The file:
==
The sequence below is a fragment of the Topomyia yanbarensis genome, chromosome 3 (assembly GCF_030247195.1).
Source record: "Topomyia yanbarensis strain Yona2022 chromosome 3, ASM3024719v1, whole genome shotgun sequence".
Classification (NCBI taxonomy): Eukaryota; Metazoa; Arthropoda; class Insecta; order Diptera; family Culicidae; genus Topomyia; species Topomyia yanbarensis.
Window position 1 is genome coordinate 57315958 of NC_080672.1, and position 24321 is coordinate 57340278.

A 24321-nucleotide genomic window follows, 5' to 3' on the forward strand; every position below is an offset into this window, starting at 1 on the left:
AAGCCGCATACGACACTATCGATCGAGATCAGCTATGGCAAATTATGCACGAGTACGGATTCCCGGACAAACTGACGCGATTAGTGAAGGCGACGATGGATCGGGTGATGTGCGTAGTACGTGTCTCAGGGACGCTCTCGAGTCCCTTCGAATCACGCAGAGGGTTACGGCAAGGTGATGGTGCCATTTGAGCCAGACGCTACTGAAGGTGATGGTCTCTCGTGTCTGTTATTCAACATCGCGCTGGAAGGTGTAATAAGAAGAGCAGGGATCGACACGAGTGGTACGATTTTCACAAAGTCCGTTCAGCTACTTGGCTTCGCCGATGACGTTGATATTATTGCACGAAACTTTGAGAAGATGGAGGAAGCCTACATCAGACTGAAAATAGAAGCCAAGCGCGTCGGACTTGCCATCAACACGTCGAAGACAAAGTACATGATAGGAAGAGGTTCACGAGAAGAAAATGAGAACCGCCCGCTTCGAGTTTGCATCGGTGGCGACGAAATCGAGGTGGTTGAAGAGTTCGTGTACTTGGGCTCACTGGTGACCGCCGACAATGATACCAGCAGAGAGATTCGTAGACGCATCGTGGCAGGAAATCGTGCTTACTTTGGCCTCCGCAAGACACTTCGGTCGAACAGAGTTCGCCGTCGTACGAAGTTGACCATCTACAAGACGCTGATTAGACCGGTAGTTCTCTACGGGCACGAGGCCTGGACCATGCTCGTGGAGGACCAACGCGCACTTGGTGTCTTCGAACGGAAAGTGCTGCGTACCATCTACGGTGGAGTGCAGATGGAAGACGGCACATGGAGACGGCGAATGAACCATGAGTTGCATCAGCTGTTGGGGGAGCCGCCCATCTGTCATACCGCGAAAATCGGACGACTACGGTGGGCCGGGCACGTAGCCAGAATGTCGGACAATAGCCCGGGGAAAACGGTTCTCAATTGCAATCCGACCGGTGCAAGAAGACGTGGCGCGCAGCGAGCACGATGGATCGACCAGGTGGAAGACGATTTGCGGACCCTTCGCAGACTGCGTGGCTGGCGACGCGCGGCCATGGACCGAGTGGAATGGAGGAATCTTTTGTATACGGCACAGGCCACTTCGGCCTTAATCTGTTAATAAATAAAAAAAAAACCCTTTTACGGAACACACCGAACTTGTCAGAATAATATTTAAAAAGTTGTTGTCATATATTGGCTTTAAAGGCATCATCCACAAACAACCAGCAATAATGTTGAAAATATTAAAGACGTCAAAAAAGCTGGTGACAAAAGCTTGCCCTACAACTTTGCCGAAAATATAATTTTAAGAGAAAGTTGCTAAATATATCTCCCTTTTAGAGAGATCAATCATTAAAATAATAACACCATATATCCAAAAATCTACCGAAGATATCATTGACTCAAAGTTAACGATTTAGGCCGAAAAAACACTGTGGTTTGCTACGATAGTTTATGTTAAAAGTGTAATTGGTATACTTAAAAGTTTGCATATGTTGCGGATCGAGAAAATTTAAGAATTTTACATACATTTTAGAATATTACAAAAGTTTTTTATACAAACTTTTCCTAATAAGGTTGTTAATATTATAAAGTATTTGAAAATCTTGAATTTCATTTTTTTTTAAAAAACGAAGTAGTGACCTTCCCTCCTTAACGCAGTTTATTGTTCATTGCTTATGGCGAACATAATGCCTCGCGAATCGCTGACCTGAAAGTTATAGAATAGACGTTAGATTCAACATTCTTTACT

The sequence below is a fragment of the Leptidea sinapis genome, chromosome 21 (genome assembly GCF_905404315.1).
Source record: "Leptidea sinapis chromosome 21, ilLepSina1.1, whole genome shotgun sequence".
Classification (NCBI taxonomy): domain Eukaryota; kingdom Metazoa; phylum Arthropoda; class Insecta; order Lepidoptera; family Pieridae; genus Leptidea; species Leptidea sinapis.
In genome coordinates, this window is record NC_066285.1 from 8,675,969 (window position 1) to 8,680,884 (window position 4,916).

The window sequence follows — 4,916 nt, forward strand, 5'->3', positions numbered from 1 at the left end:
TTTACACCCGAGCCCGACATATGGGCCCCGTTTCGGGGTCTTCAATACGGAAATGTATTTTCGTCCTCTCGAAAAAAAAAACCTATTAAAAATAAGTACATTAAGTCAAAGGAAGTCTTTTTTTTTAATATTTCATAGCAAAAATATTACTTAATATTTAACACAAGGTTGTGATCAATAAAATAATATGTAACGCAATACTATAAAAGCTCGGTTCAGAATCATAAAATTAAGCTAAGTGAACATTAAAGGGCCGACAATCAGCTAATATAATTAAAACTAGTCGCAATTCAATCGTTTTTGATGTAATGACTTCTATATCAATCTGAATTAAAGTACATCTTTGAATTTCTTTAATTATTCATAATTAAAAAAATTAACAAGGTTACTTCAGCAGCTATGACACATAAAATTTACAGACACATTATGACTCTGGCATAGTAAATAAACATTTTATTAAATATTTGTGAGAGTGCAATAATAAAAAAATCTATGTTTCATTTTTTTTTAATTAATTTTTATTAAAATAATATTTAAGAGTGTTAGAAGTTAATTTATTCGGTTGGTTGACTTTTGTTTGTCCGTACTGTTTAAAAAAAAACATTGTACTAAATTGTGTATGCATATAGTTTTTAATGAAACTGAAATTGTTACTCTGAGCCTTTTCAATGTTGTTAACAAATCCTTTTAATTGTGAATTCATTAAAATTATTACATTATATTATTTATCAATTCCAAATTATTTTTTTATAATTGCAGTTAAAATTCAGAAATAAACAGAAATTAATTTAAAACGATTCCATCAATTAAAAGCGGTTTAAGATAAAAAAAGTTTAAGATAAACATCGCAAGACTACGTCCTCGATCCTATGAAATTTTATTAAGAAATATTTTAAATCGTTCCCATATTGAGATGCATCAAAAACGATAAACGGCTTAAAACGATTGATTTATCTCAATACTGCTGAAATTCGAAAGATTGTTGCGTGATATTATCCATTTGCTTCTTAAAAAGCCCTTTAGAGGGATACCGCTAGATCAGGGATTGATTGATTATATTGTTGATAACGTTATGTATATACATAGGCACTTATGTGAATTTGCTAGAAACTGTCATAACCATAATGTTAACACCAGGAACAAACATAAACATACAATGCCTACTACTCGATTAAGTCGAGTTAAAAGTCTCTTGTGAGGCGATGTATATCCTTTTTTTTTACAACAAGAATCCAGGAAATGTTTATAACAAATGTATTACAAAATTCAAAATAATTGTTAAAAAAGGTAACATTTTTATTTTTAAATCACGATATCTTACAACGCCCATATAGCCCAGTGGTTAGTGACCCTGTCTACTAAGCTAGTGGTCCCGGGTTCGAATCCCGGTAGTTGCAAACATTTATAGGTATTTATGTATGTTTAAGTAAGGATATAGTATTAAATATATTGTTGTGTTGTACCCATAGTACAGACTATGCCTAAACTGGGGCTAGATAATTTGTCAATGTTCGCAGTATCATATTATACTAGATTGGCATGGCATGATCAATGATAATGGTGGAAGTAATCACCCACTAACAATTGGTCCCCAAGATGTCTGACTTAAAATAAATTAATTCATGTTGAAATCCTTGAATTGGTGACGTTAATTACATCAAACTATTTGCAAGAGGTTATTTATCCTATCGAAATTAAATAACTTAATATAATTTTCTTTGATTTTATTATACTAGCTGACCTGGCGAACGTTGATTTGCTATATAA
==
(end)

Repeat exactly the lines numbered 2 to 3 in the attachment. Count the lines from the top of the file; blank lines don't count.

Source record: "Topomyia yanbarensis strain Yona2022 chromosome 3, ASM3024719v1, whole genome shotgun sequence".
Classification (NCBI taxonomy): Eukaryota; Metazoa; Arthropoda; class Insecta; order Diptera; family Culicidae; genus Topomyia; species Topomyia yanbarensis.